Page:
ArticleBible & Theology

The Light of Nations

Missions is needed everywhere—in your neighborhood and across the globe—because the entire world belongs under the Lordship of Christ.

Thus says God, the LORD, who created the heavens and stretched them out, who spread out the earth and what comes from it, who gives breath to the people on it and spirit to those who walk in it: “I am the LORD; I have called you in righteousness; I will take you by the hand and keep you; I will give you as a covenant for the people, a light for the nations, to open the eyes that are blind, to bring out the prisoners from the dungeon, from the prison those who sit in darkness. I am the LORD; that is my name; my glory I give to no other, nor my praise to carved idols (Isaiah 42:5-8).

These few verses continue the Servant Song of Isaiah 42, where the Lord God the Father is speaking of his Son, the coming Messiah. The Lord displays to us his sovereignty over all creation and his delight in bringing glory to his own name. All that exist does so because of the Lord’s creating and sustaining power. All people from every tongue, tribe, and nation are sustained by the Lord. Similarly, when Paul confronts the idols at the Areopagus in Athens, he says concerning God:

And he made from one man every nation of mankind to live on all the face of the earth, having determined allotted periods and the boundaries of their dwelling place, that they should seek God, and perhaps feel their way toward him and find him. Yet he is actually not far from each one of us, for “‘In him we live and move and have our being’; as even some of your own poets have said, “‘For we are indeed his offspring.’ Being then God’s offspring, we ought not to think that the divine being is like gold or silver or stone, an image formed by the art and imagination of man (Acts 17:26-29).

The entirety of Scripture proclaims that God has created all things and remains sovereign over all things. This is far different than the pagan concept of idols who ruled over different regions and were often considered in competition within an entire pantheon of gods. The Lord our God is one. It is the God of Israel who had not only raised up Israel as a unique son (Exodus 4:22-23) but created all peoples and established all the nations. The One who has made all humanity sends his eternal Son to save a people from every tongue, tribe, and nation.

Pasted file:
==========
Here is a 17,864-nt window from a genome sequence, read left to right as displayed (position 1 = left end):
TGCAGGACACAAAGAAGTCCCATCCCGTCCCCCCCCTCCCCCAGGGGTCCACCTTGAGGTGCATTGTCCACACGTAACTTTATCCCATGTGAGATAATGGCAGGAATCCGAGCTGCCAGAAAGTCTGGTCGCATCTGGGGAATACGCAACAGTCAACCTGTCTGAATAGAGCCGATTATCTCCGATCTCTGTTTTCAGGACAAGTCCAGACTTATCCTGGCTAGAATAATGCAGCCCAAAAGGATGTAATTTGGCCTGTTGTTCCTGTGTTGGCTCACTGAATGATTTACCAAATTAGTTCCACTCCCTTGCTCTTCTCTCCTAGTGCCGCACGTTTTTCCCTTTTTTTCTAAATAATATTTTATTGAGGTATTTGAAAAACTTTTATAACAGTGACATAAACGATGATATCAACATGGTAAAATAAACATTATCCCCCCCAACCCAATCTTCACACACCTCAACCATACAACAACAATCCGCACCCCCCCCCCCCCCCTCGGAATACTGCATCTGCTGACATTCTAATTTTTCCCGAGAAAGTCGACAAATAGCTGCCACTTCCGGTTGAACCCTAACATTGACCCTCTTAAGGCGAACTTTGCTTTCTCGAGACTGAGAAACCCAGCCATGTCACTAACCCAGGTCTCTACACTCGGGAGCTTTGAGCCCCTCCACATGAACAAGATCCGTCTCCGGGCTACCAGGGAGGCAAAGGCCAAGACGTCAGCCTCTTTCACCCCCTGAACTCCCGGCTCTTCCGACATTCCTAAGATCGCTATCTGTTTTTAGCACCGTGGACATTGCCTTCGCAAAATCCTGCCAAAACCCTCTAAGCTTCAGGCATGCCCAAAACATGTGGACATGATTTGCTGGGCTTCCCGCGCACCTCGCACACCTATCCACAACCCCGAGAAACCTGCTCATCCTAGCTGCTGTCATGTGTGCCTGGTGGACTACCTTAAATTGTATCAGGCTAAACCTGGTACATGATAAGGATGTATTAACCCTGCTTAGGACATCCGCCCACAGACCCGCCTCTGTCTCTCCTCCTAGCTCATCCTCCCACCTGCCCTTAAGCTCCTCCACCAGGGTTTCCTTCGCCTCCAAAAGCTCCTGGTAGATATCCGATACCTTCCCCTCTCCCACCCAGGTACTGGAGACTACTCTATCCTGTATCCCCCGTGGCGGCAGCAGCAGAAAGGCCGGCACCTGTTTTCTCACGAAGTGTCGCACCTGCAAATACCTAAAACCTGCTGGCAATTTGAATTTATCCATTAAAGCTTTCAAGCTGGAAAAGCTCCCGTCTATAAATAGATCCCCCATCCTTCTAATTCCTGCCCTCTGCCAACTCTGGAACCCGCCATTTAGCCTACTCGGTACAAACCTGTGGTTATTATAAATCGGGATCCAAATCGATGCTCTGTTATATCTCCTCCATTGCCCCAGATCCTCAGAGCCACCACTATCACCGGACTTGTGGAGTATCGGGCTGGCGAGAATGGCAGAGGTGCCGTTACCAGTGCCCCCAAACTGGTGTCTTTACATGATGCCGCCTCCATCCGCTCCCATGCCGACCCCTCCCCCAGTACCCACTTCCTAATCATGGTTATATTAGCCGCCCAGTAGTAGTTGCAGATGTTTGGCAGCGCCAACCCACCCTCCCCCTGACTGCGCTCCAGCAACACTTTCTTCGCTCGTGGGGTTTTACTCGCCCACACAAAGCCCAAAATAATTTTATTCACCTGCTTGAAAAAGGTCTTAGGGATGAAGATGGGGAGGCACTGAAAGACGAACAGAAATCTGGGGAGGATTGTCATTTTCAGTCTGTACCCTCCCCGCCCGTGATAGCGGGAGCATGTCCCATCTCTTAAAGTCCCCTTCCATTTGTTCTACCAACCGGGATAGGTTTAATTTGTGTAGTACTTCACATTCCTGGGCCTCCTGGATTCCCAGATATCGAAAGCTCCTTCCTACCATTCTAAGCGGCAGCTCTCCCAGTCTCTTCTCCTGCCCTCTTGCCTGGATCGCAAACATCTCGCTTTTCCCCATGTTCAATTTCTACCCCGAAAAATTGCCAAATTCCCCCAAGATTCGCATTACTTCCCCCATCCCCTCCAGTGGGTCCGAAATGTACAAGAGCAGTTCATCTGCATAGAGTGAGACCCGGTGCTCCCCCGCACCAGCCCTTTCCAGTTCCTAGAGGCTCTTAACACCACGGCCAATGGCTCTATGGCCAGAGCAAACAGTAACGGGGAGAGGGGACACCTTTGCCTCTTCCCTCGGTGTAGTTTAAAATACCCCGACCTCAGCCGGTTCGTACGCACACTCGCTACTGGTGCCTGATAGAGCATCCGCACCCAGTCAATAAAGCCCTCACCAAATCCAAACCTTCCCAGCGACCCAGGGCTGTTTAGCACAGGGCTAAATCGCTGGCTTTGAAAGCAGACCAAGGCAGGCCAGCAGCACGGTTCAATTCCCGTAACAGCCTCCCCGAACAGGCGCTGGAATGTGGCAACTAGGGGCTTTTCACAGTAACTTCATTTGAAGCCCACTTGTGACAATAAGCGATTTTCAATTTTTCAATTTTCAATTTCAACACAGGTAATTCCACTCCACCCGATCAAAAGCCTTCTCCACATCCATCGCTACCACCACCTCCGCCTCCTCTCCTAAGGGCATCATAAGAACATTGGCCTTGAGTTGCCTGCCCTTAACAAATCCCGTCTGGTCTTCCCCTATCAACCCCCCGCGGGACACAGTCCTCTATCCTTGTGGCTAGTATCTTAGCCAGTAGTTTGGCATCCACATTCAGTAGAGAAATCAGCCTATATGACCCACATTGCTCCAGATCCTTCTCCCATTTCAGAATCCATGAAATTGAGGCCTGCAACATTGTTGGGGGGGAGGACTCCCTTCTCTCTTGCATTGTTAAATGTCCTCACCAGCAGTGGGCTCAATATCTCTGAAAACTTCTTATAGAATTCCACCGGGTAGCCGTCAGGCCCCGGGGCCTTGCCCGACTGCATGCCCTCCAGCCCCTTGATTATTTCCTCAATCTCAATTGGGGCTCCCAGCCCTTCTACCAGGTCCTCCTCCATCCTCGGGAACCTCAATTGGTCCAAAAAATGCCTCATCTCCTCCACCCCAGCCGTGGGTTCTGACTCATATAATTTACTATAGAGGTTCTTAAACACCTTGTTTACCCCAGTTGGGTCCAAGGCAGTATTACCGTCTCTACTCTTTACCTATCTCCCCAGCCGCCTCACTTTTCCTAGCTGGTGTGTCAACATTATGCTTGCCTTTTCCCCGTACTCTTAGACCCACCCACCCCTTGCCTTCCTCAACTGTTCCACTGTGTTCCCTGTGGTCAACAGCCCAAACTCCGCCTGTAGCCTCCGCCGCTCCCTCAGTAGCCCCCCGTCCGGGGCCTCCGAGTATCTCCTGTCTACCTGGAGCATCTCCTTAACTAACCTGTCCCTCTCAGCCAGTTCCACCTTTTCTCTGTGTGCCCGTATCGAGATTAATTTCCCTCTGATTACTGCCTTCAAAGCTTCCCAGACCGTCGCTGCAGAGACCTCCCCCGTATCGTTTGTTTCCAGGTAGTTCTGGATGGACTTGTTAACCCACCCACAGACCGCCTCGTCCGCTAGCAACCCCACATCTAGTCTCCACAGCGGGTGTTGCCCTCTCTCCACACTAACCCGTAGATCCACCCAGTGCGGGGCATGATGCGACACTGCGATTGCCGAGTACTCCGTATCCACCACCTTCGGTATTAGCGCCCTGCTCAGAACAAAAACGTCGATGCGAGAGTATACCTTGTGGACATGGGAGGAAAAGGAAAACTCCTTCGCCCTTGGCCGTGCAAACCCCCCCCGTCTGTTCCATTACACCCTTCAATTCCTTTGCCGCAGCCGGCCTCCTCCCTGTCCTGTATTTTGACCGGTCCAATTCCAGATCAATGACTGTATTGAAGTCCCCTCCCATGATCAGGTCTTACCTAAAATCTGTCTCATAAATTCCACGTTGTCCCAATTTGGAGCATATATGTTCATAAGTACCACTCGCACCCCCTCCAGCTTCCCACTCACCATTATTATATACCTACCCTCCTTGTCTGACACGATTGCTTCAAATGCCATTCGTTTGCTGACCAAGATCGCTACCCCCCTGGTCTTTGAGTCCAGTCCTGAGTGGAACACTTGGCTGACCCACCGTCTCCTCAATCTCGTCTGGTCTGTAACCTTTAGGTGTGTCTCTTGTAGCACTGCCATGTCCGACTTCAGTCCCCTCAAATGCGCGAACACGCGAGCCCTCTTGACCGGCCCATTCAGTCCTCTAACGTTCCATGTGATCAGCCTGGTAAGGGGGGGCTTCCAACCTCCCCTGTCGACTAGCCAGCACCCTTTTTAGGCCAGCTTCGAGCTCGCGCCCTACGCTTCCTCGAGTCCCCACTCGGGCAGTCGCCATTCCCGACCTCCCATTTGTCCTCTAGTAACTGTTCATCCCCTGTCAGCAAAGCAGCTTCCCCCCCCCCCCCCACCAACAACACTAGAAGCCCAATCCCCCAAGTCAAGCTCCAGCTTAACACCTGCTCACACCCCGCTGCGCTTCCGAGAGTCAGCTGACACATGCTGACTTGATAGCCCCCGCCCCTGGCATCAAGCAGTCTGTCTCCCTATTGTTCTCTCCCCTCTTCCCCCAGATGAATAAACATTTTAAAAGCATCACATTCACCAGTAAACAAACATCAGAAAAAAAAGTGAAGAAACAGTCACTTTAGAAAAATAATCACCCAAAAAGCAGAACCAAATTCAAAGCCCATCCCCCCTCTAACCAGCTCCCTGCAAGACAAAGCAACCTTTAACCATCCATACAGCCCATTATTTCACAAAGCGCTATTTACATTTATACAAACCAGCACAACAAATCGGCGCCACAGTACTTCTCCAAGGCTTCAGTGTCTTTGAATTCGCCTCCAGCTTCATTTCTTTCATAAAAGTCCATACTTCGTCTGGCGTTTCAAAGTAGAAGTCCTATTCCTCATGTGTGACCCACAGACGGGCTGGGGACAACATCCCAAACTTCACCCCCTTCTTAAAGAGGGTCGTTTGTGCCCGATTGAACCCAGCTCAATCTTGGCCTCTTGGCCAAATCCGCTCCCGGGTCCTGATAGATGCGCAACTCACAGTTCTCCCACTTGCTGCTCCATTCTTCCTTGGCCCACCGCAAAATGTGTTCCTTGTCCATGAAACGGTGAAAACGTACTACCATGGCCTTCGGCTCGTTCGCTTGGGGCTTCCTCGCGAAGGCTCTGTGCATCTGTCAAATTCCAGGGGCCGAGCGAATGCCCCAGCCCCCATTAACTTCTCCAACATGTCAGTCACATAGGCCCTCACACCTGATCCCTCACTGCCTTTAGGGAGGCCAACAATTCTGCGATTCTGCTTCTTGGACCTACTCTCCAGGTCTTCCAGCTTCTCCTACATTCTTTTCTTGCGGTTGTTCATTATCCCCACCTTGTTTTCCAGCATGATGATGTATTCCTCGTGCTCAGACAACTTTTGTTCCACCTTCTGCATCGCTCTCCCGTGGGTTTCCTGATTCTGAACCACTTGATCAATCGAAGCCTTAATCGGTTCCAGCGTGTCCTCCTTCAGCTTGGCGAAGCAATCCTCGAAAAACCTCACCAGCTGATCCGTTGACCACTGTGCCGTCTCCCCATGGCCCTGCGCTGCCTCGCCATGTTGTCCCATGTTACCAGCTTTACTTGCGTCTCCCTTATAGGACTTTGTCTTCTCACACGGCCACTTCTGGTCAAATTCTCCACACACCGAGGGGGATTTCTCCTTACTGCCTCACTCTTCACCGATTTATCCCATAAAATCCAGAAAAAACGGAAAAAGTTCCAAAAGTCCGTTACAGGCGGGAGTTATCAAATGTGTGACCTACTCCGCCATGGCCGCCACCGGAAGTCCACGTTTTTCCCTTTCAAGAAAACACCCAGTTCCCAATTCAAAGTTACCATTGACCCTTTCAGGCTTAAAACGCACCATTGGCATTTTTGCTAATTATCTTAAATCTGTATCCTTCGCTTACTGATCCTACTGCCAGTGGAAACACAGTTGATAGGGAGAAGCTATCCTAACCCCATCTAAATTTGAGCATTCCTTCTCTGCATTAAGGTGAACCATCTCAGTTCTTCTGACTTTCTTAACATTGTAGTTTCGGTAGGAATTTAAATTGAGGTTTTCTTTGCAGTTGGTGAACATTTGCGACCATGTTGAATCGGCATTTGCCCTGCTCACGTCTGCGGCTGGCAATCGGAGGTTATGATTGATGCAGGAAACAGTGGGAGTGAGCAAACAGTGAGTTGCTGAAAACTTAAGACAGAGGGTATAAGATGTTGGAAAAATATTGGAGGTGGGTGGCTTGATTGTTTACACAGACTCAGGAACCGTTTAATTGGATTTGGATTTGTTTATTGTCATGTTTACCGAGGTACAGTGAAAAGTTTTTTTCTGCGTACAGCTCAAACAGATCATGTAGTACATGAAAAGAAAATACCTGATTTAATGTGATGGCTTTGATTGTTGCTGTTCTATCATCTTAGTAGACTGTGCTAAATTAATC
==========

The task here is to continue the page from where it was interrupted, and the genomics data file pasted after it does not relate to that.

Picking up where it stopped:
God the Father establishes God the Son as a covenant for the people and a light for the nations. The Son and Messiah is not just the king over Israel, but he is raised up to be the Savior, Lord, and King of the entire world. The proclamation of the good news is something that God has always intended to go to the entire world. The promise given to Abraham is fulfilled in Christ through the gospel:

I will bless those who bless you, and him who dishonors you I will curse, and in you all the families of the earth shall be blessed” (Genesis 12:3).

And the Scripture, foreseeing that God would justify the Gentiles by faith, preached the gospel beforehand to Abraham, saying, “In you shall all the nations be blessed” (Galatians 3:8).